As soon as Thanksgiving ends and the consumer world starts promoting and selling Christmas in earnest, I feel like I immediately start to hear from the Catholic media sphere the repeated mantra warning us against the spirit of materialism: Focus on the reason for the season, don’t get stressed out over Christmas shopping and buying stuff, don’t get sucked into the consumerism, keep Christ in Christmas, etc. Not that those messages aren’t valid- they are entirely valid – but in response to those anti-consumerism Christmas messages I found myself thinking this year – “Yeah, I know! Give me more to sink my teeth in to…”
For any Catholic who has been around the block a few times, we understand that Christmas isn’t about materialism, and we understand that we should practice awareness so we don’t get swept away by shopping frenzies, parties and hectic holiday travel plans. We understand that we should turn aside from all that to orient ourselves towards Christ in the manger.
So, since we’ve got that covered, what else in our lives needs to be re-oriented? What are some of the other deeper messages about the meaning of Advent that aren’t getting as much blog time or radio time? I’d like to share one that occurred to me: becoming more oriented towards others by humbling ourselves.
“Do nothing out of selfishness or out of vainglory; rather, humbly regard others as more important than yourselves, each looking out not for his own interests, but [also] everyone for those of others. Have among yourselves the same attitude that is also yours in Christ Jesus, Who, though he was in the form of God, did not regard equality with God something to be grasped. Rather, he emptied himself, taking the form of a slave, coming in human likeness; and found human in appearance, he humbled himself, becoming obedient to death, even death on a cross.” – A letter from Paul to the Philippians 2:3-8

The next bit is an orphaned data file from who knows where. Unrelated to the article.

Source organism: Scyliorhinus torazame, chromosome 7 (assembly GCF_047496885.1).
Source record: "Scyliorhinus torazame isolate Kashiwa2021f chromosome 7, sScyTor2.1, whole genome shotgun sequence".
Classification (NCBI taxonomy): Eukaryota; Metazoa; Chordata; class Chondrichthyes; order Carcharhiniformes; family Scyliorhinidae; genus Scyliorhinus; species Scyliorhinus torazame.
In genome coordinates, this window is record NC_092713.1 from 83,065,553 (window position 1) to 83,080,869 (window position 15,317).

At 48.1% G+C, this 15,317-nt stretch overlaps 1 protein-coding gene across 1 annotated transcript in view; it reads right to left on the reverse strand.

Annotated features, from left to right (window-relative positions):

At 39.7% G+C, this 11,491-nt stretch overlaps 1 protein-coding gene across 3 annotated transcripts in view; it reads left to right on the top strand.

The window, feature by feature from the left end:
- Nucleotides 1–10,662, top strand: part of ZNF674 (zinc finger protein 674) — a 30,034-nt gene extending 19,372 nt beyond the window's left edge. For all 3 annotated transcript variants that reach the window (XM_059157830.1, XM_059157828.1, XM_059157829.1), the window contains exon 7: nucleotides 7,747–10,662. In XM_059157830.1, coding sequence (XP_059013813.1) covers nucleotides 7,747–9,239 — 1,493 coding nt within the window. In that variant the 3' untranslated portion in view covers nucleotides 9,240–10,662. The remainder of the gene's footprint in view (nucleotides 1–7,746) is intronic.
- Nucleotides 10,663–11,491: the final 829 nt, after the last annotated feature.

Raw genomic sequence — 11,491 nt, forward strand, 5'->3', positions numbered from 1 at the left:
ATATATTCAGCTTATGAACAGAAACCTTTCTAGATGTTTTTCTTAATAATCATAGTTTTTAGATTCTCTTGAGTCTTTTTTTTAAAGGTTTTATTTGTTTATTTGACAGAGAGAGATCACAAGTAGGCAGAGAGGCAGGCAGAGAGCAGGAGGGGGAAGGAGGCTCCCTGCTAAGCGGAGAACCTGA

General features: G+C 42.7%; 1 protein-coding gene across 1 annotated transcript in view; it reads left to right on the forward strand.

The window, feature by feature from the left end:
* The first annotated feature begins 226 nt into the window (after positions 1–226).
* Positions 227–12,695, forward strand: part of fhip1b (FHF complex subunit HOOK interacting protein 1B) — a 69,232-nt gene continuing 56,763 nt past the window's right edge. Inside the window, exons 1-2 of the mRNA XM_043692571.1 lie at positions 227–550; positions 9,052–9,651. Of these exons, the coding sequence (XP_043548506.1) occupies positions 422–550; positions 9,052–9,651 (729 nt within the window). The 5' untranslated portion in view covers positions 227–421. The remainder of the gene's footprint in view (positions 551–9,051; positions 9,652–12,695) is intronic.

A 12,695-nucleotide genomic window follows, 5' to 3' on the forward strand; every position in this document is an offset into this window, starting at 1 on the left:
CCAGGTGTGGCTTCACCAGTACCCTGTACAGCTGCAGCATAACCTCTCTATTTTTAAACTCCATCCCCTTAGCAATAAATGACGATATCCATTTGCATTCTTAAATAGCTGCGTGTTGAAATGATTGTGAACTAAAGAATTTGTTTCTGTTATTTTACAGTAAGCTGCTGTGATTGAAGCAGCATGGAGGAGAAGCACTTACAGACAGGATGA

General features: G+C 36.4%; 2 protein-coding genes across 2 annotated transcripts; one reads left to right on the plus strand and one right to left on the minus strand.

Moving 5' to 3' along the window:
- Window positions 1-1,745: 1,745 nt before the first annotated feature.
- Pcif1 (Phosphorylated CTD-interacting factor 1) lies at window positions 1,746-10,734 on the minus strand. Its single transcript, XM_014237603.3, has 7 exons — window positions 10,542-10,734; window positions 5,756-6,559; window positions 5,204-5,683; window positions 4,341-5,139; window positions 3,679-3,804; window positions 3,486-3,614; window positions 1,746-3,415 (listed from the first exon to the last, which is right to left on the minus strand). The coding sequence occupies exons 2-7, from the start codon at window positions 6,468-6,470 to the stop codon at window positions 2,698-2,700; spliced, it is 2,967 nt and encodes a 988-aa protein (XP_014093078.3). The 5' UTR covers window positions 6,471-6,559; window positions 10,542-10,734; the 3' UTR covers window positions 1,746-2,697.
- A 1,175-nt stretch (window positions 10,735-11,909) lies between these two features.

Paul tells us to look out not just for ourselves, but others. He tells us that indeed because we are oriented to Christ, we can have the “same attitude” that he had – Christ humbled himself before God by taking on human likeness. That’s the meaning of Advent – the Incarnation. And we are called to do what Christ did, humble ourselves and consider others with love.
It’s important to note that this never means artificially degrading yourself – for God’s commandment was to love others as we love ourselves, not love others and not yourself. You see, when we are oriented to Christ, we are in right order to God, meaning that we embrace our own smallness before Him – and thus He is allowed to work wonders through us. The love flows from Christ into our hearts and then into others – when we don’t let our ego stand in the way.
So humbling ourselves isn’t about false humility or self-degradation. It is about right relationship to God and thus right relationship to others. And Christ gave us His perfect example – “He emptied himself.”
As we orient ourselves towards Christ this Advent season, may that turning toward God turn us also towards others.
Pray the Litany of Humility
And, if you like, you can listen to a beautiful version of it